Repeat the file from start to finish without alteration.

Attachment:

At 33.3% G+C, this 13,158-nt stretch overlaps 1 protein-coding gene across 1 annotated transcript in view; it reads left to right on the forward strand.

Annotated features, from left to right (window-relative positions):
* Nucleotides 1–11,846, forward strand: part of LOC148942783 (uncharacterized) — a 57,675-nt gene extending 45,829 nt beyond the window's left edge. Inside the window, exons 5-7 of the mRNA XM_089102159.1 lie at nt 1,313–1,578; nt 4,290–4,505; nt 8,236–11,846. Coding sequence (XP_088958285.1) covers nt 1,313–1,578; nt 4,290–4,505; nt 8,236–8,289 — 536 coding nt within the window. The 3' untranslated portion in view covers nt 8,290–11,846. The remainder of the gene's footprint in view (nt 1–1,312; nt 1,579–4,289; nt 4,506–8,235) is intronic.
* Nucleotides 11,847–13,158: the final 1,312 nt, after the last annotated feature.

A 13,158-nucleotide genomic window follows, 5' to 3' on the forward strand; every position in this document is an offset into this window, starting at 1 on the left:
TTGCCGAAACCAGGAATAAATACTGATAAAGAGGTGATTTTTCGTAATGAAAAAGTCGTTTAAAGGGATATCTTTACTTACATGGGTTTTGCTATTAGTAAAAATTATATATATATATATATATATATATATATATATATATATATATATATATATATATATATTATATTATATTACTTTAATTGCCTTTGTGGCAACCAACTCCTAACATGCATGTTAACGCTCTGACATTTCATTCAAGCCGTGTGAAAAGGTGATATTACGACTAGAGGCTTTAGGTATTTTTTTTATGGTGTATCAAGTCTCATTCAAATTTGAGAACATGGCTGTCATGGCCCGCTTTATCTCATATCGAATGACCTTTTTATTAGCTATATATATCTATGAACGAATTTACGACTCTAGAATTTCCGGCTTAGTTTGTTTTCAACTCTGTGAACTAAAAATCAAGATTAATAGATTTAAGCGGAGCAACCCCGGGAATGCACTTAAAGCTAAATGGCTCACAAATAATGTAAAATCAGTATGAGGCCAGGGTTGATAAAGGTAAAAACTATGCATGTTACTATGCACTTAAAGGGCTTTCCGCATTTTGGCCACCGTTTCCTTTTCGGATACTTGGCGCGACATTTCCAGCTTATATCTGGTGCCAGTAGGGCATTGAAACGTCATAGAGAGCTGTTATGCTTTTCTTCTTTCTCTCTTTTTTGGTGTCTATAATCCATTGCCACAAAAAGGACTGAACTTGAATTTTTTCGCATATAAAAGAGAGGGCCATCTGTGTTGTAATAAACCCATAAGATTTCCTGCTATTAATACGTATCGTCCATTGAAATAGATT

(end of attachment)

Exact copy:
At 33.3% G+C, this 13,158-nt stretch overlaps 1 protein-coding gene across 1 annotated transcript in view; it reads left to right on the forward strand.

Annotated features, from left to right (window-relative positions):
* Nucleotides 1–11,846, forward strand: part of LOC148942783 (uncharacterized) — a 57,675-nt gene extending 45,829 nt beyond the window's left edge. Inside the window, exons 5-7 of the mRNA XM_089102159.1 lie at nt 1,313–1,578; nt 4,290–4,505; nt 8,236–11,846. Coding sequence (XP_088958285.1) covers nt 1,313–1,578; nt 4,290–4,505; nt 8,236–8,289 — 536 coding nt within the window. The 3' untranslated portion in view covers nt 8,290–11,846. The remainder of the gene's footprint in view (nt 1–1,312; nt 1,579–4,289; nt 4,506–8,235) is intronic.
* Nucleotides 11,847–13,158: the final 1,312 nt, after the last annotated feature.

A 13,158-nucleotide genomic window follows, 5' to 3' on the forward strand; every position in this document is an offset into this window, starting at 1 on the left:
TTGCCGAAACCAGGAATAAATACTGATAAAGAGGTGATTTTTCGTAATGAAAAAGTCGTTTAAAGGGATATCTTTACTTACATGGGTTTTGCTATTAGTAAAAATTATATATATATATATATATATATATATATATATATATATATATATATATATATATATATTATATTATATTACTTTAATTGCCTTTGTGGCAACCAACTCCTAACATGCATGTTAACGCTCTGACATTTCATTCAAGCCGTGTGAAAAGGTGATATTACGACTAGAGGCTTTAGGTATTTTTTTTATGGTGTATCAAGTCTCATTCAAATTTGAGAACATGGCTGTCATGGCCCGCTTTATCTCATATCGAATGACCTTTTTATTAGCTATATATATCTATGAACGAATTTACGACTCTAGAATTTCCGGCTTAGTTTGTTTTCAACTCTGTGAACTAAAAATCAAGATTAATAGATTTAAGCGGAGCAACCCCGGGAATGCACTTAAAGCTAAATGGCTCACAAATAATGTAAAATCAGTATGAGGCCAGGGTTGATAAAGGTAAAAACTATGCATGTTACTATGCACTTAAAGGGCTTTCCGCATTTTGGCCACCGTTTCCTTTTCGGATACTTGGCGCGACATTTCCAGCTTATATCTGGTGCCAGTAGGGCATTGAAACGTCATAGAGAGCTGTTATGCTTTTCTTCTTTCTCTCTTTTTTGGTGTCTATAATCCATTGCCACAAAAAGGACTGAACTTGAATTTTTTCGCATATAAAAGAGAGGGCCATCTGTGTTGTAATAAACCCATAAGATTTCCTGCTATTAATACGTATCGTCCATTGAAATAGATT